Table of Contents
Intel made a few important changes when they switched to the new Core i7, i5, and i3 architecture, and you'll need to know about these changes to effectively overclock your system.
So, in this guide, we'll explore all of the important ones, such as:
- What determines the CPU frequency in the new system.
- How the new base clock rate (BCLK) and quick path interconnect (QPI) work.
- And how the new turbo boost functionality can dynamically alter your speed based on demand.
What Determines the CPU's Speed?
The formula for calculating the CPU's speed is actually pretty simple:
CPU Speed = Base Clock Rate * Multiplier
So all we need to do to increase the CPU speed is to increase the base clock rate (BCLK) or multiplier.
If you take a look at the picture below, you'll see the overclocking section of the BIOS for the ASUS P7P55D-E Pro motherboard that we used for this guide.
Overclocking Section of the BIOS on an Asus P7P55D-E Motherboard.
We'll now go over each of these important frequencies, so you'll know how to manipulate them when you're overclocking.
Base Clock Rate (BCLK)
If you're familiar with overclocking earlier Intel CPUs, the equation in the previous section probably looks familiar--except the Front Side Bus (FSB) has been replaced with a Base Clock Rate (BCLK).
The FSB used to be the main method for communicating between all of the different parts of the system, but this has now been replaced by a new Quick Path Interconnect (QPI) system.
In the new QPI system, BCLK is used to determine the frequencies of all of the other major components, such as the CPU, memory, and QPI. So, whenever you increase BCLK, all of these speeds will also get overclocked by default.
The default BCLK for 1st generation i7, i5, and i3 systems is 133 MHz, and for the newer Sandy Bridge and Ivy Bridge, it's 100 MHz.
Quick Path Interconnect (QPI)
The FSB was like any highway in your city: one road with a bunch of lanes going in both directions. However, as we all know, the main highway can get seriously congested during rush hour because everyone's trying to use the same road.
Well, the FSB was no different. It could also bottleneck the system when there was a lot going on because multiple components were trying to use the same bus to communicate at the same time.
QPI was meant to fix this problem by providing a direct connection between each of the important parts of the system, so they could communicate without using a shared bus, therefore reducing the bottleneck.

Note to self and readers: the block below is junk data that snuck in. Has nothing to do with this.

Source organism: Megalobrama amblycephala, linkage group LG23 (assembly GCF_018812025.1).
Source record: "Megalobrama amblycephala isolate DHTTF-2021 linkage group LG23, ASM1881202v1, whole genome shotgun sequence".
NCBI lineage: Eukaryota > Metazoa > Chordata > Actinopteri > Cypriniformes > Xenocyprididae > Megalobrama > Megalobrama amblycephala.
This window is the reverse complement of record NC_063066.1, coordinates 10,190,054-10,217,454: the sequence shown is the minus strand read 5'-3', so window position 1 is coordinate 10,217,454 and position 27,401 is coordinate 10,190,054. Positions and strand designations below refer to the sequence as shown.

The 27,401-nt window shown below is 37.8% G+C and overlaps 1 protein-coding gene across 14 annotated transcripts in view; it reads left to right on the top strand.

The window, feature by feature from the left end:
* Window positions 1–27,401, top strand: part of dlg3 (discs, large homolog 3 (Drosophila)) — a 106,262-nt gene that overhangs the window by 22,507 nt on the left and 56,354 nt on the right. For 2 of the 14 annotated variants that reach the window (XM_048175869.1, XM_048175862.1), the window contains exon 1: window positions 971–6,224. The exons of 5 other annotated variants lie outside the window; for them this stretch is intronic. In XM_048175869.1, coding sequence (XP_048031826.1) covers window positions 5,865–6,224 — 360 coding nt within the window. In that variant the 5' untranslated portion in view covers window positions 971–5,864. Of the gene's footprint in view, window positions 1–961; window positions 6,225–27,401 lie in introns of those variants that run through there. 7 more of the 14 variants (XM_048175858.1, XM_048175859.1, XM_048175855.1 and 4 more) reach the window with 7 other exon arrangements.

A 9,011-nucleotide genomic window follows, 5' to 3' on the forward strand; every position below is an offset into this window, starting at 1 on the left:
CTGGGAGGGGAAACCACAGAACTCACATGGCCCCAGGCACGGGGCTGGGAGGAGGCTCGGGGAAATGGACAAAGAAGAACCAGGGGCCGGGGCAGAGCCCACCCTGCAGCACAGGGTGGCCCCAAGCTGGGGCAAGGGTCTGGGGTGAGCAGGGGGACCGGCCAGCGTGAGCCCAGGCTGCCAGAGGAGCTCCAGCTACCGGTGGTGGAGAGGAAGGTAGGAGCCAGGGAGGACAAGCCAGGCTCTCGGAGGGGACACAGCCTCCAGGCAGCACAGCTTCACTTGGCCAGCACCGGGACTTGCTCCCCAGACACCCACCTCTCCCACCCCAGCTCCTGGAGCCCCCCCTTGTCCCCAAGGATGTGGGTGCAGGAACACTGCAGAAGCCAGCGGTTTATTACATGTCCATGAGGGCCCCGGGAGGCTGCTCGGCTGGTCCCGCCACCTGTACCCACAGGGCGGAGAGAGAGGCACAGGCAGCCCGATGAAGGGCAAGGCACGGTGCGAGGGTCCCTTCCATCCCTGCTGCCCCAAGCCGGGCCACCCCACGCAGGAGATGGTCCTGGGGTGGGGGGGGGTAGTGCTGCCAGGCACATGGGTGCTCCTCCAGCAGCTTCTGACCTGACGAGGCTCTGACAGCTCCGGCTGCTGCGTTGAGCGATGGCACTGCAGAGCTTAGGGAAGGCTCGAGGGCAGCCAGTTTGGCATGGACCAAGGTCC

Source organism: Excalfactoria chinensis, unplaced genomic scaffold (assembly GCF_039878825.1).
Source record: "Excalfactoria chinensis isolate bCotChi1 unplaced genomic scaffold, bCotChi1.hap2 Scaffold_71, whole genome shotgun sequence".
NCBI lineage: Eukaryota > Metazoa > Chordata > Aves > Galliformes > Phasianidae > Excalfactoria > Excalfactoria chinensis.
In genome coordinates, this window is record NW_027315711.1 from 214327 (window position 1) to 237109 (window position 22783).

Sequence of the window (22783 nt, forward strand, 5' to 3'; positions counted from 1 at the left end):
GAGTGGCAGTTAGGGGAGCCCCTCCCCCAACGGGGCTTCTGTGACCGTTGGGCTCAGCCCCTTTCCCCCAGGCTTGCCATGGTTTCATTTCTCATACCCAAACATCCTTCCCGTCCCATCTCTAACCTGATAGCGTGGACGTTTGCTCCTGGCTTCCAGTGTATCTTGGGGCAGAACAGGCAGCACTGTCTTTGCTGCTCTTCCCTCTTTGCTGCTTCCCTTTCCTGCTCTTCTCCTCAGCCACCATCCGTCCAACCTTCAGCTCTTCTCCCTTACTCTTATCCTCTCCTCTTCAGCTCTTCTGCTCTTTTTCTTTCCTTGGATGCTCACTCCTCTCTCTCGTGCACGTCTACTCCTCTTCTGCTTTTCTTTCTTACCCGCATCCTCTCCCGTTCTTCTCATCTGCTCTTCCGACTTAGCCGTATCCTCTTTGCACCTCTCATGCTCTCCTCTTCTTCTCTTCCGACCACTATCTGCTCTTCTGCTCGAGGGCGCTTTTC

Intel has been using a multiplier to determine the CPU speed for years now, so this is nothing new if you've overclocked previous processor generations.
Since the default BCLK is the same for every new Intel processor, Intel simply changes the default multiplier for each CPU to arrive at its advertised speed. If we could simply change this value, we could easily change the speed of the processor, without having to mess with the rest of the system.
But this usually isn't possible because Intel locks the maximum multiplier on most of its CPUs, so you're usually forced to overclock by increasing BCLK, which (by default) directly affects the speed of the rest of the components in the system.
If you're using an extreme edition or unlocked processor, such as the i7-875K or i5-655K, your multiplier is unlocked, so you actually can overclock by just increasing the multiplier. However, you may still want to also overclock your BCLK because it will lead to higher system performance than just increasing your CPU multiplier. Then, if you do get limited by BCLK, you always have the processor multiplier to fall back on.
Turbo boost has added a slight twist to the way things worked before. It allows the CPU to run faster than its advertised speed if some of its cores aren't busy and the maximum power level hasn't been reached. It does this by using different multipliers depending on how many cores are busy.
The table below shows the maximum turbo multiplier (by processor) depending on how many cores are active.
|Maximum Multiplier||Default||4 Cores Active||3 Cores Active||2 Cores Active||1 Core Active|
So, if you're using an i5-760 and turbo boost is enabled, below are the maximum speeds depending on how many cores are busy.
Maximum Speed with:
- 1 or 2 Cores Active: 133 * 25 = 3.325 GHz
- 3 or 4 Cores Active: 133 * 22 = 2.926 GHz
- Default (without turbo boost): 133 * 21 = 2.793 GHz
This article is part of our ultimate overclocking guide: How to Overclock: Intel Core i7, i5, and i3 CPU Overclocking Guide.
If you're following along in the guide, you can get back to where you just were by clicking the link that follows: Understanding the Basics.